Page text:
Friday, 6 November 2015

Making a Picture from an Oak Leaf Contact Print

Having failed to get leaf prints from dry oak leaves so far this autumn, I picked up some more colourful, leathery, freshly fallen ones and had another go at repeating the contact dye process.   Being short on good silk and optimism, I used a section of cheap tubular noil silk jersey that has been in the back of the cupboard because it still smells faintly of cerecin.
This time the leaves printed really well.  I laid the cloth out damp to admire.
"That's a muddy old colour."  My companion, Elinor Gotland, wrinkled her nose and stepped back.  "Ych y fi, Beaut!  Planning to wear it out on a date with a fishmonger?"  
Just to head off another diatribe on the foolishness of buying anything but pure habotai silk, I jumped in fast.
"That smell will fade once it's dried out. Actually, Elinor, I think the fuzziness of noil jersey has a more autumnal effect than a fine silk print.  The whole thing almost looks like a tree to me."  
Following which thought, I made a frame out of old copper piping with shiny new right angle bends and stretched the tubular silk jersey over it, backed with an old wool blanket.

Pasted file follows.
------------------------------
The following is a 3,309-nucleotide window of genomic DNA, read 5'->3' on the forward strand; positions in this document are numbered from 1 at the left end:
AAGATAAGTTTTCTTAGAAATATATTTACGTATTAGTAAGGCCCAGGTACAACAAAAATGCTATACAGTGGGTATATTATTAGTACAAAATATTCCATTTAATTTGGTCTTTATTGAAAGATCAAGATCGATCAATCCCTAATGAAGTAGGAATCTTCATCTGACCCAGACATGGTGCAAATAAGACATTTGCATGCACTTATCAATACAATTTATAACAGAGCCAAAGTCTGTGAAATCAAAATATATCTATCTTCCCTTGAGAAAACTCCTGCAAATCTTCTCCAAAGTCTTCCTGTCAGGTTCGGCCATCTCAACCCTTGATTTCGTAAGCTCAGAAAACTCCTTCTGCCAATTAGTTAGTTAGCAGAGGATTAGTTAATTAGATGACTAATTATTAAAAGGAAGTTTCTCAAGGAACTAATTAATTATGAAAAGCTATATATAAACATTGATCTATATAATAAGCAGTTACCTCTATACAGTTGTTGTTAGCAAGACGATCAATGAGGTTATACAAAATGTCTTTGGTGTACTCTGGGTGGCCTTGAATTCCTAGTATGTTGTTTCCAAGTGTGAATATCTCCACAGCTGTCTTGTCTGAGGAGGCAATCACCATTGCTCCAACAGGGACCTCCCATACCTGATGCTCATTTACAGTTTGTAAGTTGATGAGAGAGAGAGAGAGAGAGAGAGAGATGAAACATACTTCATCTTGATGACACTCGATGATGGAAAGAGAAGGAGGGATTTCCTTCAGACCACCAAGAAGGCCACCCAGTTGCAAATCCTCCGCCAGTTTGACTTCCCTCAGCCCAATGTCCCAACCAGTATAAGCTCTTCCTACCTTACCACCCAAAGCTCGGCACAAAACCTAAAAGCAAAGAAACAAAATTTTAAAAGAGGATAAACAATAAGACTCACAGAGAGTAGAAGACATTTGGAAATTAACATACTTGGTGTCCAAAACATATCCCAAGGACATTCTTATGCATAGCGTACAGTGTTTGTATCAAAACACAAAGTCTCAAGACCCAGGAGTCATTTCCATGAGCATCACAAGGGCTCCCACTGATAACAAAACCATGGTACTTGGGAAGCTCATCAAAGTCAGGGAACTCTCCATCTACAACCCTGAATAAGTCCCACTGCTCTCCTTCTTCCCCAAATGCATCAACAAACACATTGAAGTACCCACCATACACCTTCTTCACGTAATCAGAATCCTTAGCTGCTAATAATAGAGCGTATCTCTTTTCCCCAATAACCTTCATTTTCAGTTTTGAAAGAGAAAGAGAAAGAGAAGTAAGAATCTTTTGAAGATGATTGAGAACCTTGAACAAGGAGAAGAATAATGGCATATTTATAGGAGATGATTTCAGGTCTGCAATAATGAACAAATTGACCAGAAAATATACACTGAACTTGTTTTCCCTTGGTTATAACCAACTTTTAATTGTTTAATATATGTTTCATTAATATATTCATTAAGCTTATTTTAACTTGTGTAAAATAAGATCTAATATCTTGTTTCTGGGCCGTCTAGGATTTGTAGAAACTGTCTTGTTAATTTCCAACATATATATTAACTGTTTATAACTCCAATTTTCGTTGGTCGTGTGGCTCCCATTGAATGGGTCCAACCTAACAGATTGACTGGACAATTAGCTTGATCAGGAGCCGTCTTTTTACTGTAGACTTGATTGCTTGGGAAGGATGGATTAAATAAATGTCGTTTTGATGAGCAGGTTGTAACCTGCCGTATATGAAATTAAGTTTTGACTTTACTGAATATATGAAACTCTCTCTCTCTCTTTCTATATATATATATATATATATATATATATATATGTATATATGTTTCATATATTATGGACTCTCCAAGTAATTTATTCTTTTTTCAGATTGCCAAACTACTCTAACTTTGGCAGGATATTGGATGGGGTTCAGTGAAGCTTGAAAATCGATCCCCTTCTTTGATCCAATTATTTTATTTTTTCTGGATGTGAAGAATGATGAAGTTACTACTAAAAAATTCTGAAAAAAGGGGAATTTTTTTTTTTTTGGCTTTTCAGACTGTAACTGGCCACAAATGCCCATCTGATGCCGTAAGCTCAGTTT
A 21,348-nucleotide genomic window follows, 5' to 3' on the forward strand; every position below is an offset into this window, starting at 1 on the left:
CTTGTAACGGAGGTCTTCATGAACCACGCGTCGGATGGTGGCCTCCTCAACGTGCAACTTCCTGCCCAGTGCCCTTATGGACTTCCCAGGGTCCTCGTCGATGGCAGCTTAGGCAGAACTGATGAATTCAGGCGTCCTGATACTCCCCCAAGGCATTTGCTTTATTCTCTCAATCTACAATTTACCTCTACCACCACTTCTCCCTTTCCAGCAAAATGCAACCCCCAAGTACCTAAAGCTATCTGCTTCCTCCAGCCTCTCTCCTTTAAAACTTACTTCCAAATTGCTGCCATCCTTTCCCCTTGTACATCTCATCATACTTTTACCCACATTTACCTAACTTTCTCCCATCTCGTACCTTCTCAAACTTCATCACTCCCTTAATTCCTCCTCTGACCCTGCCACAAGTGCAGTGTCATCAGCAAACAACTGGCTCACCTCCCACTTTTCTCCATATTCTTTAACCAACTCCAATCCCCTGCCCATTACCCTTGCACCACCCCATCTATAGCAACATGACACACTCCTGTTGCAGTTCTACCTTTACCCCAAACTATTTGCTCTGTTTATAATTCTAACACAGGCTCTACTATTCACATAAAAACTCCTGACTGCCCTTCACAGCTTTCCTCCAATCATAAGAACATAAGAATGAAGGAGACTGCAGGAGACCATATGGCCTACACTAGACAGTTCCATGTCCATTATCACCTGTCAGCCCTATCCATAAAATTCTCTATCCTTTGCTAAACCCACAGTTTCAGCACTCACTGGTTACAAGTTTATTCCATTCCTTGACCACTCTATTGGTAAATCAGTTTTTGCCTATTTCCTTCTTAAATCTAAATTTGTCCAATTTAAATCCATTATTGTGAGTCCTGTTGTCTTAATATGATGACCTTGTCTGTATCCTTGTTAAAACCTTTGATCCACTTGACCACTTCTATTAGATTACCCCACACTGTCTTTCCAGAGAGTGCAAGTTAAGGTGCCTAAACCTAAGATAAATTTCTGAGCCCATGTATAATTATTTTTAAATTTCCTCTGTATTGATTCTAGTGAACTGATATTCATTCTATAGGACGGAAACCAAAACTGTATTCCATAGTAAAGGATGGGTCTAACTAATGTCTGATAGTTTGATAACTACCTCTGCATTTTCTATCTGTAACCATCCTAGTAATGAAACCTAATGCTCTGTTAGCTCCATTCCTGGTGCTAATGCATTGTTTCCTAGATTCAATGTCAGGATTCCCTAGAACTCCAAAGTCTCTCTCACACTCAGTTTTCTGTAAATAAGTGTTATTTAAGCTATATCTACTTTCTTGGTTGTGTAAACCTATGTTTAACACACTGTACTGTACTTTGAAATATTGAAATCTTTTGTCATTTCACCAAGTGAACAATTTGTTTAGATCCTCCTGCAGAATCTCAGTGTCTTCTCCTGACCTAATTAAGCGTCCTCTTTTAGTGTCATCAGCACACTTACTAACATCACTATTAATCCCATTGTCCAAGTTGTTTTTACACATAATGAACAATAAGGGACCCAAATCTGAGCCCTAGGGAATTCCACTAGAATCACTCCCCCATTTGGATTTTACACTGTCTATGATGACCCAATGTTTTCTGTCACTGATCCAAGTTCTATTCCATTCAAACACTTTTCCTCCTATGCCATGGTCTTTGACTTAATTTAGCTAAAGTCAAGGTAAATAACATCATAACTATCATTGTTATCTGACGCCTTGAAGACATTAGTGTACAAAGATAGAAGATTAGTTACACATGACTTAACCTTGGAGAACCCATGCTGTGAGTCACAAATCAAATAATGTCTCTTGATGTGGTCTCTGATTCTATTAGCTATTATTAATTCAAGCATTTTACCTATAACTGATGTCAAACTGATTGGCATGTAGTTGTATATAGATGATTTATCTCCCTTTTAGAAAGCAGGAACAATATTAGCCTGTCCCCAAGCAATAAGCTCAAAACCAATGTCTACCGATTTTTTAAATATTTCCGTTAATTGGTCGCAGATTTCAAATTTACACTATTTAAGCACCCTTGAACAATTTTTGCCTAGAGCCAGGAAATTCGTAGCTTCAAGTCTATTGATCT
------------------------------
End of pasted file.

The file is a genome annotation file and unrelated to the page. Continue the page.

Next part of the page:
"Look, Elinor, I've sewed a dry oak 
gall on down the bottom and made it into a picture."
"Take my advice, Beaut, leave art to the artists."
"Joseph Beuys said everyone is an artist."
"Mmm, well, Andrew Graham-Dixon said not everyone should exhibit.  Anyway, contact dye prints come down to chance, they aren't artistic expression." 
"Now I've needlefelted on a gall wasp.  I wonder what that could possibly represent?"
Gall wasps are really almost too small to see as they hover under the oak trees.  They don't sting and their tiny nasal song is somehow soothing, not annoying, like a gnat's. Standing in the woods, I was wondering what they could be saying to each other, but looking on the web, all I found was the explanation that bigger insects flap their wings more slowly giving a lower pitched buzz, so presumably, the gall wasp's particular sound is just a function of very tiny wings beating fast.

Talking with gall wasps remains impossible for me, though through the logic of an interweb search, I did find an article on what insects perceive as they fly. When I saw the flight diagram, I didn't need to read what this behaviour signified, the pattern communicated enough. So here's my picture, it's called Language 1:  Gall Wasp.
"All about sex, is it, Beaut?"
"Romance, actually, Elinor."
"You'll be doing tragedy next, I expect. How about Lady Macmoth? 'Out, out, brief candle!'"


  1. That's brilliant! The gall wasp trails really bring it to life, I reckon. Fun, innit?!

    1. Thanks, I loved doing it. I've got some rough wool simmering with oak leaves now, but Sod's law suggests that striving for a particular effect is bound to end in tears.